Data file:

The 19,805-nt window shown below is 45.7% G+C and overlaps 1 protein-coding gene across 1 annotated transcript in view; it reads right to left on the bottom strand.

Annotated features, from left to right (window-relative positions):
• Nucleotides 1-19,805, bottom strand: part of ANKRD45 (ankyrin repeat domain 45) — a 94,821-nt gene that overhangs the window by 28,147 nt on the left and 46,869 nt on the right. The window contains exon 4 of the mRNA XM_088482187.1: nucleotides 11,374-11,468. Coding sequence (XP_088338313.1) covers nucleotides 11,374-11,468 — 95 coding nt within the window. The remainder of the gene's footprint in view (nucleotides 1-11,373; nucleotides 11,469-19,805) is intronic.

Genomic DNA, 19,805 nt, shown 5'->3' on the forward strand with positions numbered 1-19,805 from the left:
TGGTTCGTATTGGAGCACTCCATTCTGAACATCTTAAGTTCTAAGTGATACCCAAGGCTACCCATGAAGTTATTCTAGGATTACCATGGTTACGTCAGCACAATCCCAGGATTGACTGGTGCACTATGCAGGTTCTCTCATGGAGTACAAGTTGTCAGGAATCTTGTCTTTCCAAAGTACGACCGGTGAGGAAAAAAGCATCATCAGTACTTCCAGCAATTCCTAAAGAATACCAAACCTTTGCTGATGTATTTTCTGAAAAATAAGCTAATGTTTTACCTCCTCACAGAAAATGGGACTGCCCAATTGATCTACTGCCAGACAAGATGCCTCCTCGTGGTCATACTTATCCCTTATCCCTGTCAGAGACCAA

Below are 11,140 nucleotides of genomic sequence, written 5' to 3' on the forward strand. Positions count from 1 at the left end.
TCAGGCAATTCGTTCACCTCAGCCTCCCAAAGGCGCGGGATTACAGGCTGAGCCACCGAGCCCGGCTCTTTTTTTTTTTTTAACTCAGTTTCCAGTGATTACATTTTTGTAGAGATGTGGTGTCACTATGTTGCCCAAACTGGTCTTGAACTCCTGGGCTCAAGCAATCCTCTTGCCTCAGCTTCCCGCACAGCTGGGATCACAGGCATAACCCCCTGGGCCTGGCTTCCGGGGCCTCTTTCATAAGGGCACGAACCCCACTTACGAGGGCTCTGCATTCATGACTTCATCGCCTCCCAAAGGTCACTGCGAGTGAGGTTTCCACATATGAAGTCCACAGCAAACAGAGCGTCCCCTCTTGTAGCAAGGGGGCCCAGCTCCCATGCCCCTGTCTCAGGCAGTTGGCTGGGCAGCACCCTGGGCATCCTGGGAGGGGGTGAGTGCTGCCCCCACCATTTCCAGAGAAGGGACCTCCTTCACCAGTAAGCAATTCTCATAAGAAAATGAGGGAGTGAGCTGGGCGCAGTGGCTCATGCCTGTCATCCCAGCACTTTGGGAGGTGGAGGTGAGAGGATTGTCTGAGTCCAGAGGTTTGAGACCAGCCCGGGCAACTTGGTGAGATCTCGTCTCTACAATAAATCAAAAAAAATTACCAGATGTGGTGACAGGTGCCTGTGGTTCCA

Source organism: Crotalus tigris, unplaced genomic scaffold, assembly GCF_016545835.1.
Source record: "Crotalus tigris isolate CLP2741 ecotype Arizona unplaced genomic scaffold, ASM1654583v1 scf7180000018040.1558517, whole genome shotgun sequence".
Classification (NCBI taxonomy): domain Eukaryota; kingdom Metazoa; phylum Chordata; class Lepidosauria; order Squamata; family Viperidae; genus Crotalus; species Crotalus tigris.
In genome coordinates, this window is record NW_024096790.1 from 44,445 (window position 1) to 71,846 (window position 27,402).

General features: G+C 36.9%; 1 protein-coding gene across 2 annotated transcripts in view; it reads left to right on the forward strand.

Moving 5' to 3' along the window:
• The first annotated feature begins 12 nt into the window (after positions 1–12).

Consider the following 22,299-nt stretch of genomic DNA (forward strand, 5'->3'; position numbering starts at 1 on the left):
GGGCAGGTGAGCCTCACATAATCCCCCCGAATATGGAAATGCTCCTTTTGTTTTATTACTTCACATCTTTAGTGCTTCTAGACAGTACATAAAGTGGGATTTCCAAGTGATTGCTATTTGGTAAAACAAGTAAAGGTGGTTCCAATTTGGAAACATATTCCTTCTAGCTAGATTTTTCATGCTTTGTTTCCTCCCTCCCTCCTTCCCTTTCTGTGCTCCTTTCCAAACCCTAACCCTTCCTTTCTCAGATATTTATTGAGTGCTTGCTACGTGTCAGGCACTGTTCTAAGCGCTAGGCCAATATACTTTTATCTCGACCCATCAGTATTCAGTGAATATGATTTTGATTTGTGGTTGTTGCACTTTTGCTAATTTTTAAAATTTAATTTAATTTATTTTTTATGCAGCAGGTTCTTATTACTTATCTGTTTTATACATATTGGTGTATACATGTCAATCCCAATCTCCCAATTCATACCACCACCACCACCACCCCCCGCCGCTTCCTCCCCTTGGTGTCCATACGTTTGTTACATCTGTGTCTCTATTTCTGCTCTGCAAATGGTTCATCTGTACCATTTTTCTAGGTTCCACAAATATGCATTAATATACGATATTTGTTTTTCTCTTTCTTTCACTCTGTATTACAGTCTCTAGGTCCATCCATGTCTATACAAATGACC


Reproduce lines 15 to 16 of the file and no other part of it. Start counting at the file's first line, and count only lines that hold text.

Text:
Consider the following 22,299-nt stretch of genomic DNA (forward strand, 5'->3'; position numbering starts at 1 on the left):
GGGCAGGTGAGCCTCACATAATCCCCCCGAATATGGAAATGCTCCTTTTGTTTTATTACTTCACATCTTTAGTGCTTCTAGACAGTACATAAAGTGGGATTTCCAAGTGATTGCTATTTGGTAAAACAAGTAAAGGTGGTTCCAATTTGGAAACATATTCCTTCTAGCTAGATTTTTCATGCTTTGTTTCCTCCCTCCCTCCTTCCCTTTCTGTGCTCCTTTCCAAACCCTAACCCTTCCTTTCTCAGATATTTATTGAGTGCTTGCTACGTGTCAGGCACTGTTCTAAGCGCTAGGCCAATATACTTTTATCTCGACCCATCAGTATTCAGTGAATATGATTTTGATTTGTGGTTGTTGCACTTTTGCTAATTTTTAAAATTTAATTTAATTTATTTTTTATGCAGCAGGTTCTTATTACTTATCTGTTTTATACATATTGGTGTATACATGTCAATCCCAATCTCCCAATTCATACCACCACCACCACCACCCCCCGCCGCTTCCTCCCCTTGGTGTCCATACGTTTGTTACATCTGTGTCTCTATTTCTGCTCTGCAAATGGTTCATCTGTACCATTTTTCTAGGTTCCACAAATATGCATTAATATACGATATTTGTTTTTCTCTTTCTTTCACTCTGTATTACAGTCTCTAGGTCCATCCATGTCTATACAAATGACC